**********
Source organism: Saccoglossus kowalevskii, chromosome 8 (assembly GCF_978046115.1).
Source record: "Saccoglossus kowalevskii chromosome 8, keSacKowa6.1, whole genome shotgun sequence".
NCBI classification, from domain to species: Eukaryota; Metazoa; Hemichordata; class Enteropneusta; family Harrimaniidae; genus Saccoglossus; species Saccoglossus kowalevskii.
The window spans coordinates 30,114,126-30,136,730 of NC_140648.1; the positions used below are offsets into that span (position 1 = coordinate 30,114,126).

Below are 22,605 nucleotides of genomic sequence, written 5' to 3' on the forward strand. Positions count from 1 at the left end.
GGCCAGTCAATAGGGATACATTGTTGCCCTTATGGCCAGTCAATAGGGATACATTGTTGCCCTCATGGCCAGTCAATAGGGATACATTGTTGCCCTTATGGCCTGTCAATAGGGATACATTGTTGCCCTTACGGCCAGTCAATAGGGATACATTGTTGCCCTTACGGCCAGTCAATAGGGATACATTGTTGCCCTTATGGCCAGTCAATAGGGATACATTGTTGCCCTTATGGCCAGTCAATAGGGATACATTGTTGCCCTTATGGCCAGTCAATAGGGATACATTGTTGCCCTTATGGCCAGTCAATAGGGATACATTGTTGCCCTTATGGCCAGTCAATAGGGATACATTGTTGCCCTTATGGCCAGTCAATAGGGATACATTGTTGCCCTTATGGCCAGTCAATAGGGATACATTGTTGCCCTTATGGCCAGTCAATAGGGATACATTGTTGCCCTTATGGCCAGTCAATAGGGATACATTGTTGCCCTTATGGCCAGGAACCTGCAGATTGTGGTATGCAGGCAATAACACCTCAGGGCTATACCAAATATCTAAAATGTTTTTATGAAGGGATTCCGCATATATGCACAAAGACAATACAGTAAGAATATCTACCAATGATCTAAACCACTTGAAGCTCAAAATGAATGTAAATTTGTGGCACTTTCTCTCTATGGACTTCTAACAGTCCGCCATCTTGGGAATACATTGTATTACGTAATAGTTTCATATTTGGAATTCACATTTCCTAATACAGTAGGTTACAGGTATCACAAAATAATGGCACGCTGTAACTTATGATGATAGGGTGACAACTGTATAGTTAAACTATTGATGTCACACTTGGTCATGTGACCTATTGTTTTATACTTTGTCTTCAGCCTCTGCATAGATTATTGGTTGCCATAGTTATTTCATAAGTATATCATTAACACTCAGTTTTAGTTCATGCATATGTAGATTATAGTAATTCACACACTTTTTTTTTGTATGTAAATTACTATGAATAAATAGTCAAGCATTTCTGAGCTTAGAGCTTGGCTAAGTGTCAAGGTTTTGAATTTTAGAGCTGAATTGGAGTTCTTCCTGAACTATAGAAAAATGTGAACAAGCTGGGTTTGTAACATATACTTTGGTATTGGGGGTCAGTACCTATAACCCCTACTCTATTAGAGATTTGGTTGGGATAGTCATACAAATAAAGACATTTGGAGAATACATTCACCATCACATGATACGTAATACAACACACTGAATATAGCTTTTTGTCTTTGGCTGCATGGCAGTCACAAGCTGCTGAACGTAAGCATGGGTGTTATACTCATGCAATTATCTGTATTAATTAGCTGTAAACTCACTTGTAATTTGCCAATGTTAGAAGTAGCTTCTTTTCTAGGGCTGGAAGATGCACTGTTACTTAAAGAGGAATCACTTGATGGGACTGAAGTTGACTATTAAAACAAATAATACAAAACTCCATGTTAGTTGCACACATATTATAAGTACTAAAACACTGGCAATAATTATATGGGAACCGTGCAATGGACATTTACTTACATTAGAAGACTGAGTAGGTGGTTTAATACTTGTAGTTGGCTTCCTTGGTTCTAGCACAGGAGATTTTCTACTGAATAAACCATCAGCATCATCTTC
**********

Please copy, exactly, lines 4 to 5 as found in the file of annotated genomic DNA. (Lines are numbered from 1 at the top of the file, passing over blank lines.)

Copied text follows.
The window spans coordinates 30,114,126-30,136,730 of NC_140648.1; the positions used below are offsets into that span (position 1 = coordinate 30,114,126).

Below are 22,605 nucleotides of genomic sequence, written 5' to 3' on the forward strand. Positions count from 1 at the left end.